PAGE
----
Acts and Actions of the 13 Colonies: 1764-1773
Updated: 7/26/2019
Acts and Actions of the 13 Colonies: 1764-1773
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Causes of the American Revolution (1607-1776)

Lesson Plans by Richard Cleggett


The causes of and events leading up to the American Revolution are integral to understanding the revolution as whole, including how it happened, why it happened, and why events unfolded the way they did during the revolution itself. Many of the most crucial developments occurred between the development of the British colonies and the start of the Revolutionary War, and it's important for students to have a good grasp of this background before they dive into the revolution.

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Timeline of the 13 Colonies and the American Revolution | Pre-Revolutionary War Timeline

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  • The Proclamation Act of 1763
  • ACTS AND ACTIONS, 1764-1773
  • Issued by King George III after the French and Indian War, this act restrained colonists from venturing west of the Appalachian Mountains. Colonists saw it as a restriction on their liberties since they fought and died to win that land.
  • The Stamp Act of 1765-66
  • The Quartering Act of 1765
  • The Quartering Act of 1765 was seen as a grave intrusion on colonial life. The act declared that colonists must house, feed, and tend to British soldiers at any time. Moreover, they had to do so with their own precious supplies.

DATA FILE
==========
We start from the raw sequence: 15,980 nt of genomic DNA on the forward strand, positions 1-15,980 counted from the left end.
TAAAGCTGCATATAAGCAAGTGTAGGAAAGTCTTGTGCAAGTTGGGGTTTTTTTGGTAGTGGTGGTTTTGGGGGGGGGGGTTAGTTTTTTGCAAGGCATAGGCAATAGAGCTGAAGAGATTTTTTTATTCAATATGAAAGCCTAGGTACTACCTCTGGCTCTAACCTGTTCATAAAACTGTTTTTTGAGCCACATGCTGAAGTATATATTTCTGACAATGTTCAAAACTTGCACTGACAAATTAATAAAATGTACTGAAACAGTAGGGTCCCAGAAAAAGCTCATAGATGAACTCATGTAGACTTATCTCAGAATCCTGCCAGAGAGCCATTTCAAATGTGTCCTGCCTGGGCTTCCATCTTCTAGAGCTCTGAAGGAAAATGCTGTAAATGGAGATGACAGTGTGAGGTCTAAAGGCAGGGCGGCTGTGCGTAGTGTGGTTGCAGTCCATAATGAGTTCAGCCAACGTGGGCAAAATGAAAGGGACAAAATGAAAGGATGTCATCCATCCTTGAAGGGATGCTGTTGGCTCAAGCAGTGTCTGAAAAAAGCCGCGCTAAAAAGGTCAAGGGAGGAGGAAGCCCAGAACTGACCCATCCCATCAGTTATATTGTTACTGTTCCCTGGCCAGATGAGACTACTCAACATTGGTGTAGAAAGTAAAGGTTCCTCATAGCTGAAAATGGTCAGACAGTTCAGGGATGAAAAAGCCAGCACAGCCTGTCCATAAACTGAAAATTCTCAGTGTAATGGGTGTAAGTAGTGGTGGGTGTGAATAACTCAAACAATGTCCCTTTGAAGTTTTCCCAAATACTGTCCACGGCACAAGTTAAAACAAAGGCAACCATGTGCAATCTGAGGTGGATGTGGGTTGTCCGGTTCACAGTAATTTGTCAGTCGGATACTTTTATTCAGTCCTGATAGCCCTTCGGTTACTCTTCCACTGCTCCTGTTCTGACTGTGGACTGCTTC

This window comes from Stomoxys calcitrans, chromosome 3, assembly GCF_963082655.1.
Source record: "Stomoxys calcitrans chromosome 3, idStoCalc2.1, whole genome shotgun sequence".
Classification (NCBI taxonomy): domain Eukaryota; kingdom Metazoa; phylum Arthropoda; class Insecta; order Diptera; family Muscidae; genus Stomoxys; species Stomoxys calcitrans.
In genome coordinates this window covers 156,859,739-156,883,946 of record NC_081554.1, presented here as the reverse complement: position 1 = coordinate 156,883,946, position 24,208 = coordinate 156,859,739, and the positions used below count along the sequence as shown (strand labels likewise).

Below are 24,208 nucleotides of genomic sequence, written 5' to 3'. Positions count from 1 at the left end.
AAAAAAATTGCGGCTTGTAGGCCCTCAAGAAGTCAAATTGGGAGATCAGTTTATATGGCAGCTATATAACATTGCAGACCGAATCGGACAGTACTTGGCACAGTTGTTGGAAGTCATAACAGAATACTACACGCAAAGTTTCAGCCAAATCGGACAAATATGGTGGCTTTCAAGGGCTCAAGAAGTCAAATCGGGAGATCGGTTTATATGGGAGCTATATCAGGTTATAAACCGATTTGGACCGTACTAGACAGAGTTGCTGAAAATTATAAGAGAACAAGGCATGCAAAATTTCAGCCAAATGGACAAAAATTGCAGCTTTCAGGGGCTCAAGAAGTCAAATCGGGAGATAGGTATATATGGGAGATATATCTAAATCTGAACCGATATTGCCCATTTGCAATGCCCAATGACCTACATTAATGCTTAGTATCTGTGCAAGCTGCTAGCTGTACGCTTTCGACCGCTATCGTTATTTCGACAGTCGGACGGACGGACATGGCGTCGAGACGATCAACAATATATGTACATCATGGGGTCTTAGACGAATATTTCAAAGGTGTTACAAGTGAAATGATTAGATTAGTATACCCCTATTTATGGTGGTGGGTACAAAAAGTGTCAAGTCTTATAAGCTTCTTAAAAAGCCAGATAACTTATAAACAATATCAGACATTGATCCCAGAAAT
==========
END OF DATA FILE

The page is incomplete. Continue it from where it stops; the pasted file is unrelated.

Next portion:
• The Stamp Act of 1765 taxed all legal documents, including everyday notices, and even newspapers! By boycotting British goods and the act itself, the colonists eventually forced King George III to repeal the act in 1766, a small victory for the colonists.
  • The Boston Massacre of 1770
  • Five people were killed and several others injured in a skirmish between colonists and British soldiers on March 5th, 1770. The 'massacre' sparked further violent unrest and marks a major change in tensions between British soldiers and the citizens of Massachusetts.
  • The Tea Act, Boston Tea Party of 1773
  • The First Continental Congress, 1774
  • The Tea Act of 1773 effectively monopolized Britain's control on the tea trade and tea prices in the colonies. In protest, dozens of colonists, disguised as Native Americans, stormed British ships and destroyed thousands of pounds of tea by throwing it into Boston Harbor.
  • Fifty-six delegates met in Philadelphia, PA to formally oppose British policy and call for the formation of militia for protection. Notable members included Samuel Adams, George Washington, and John Hancock.
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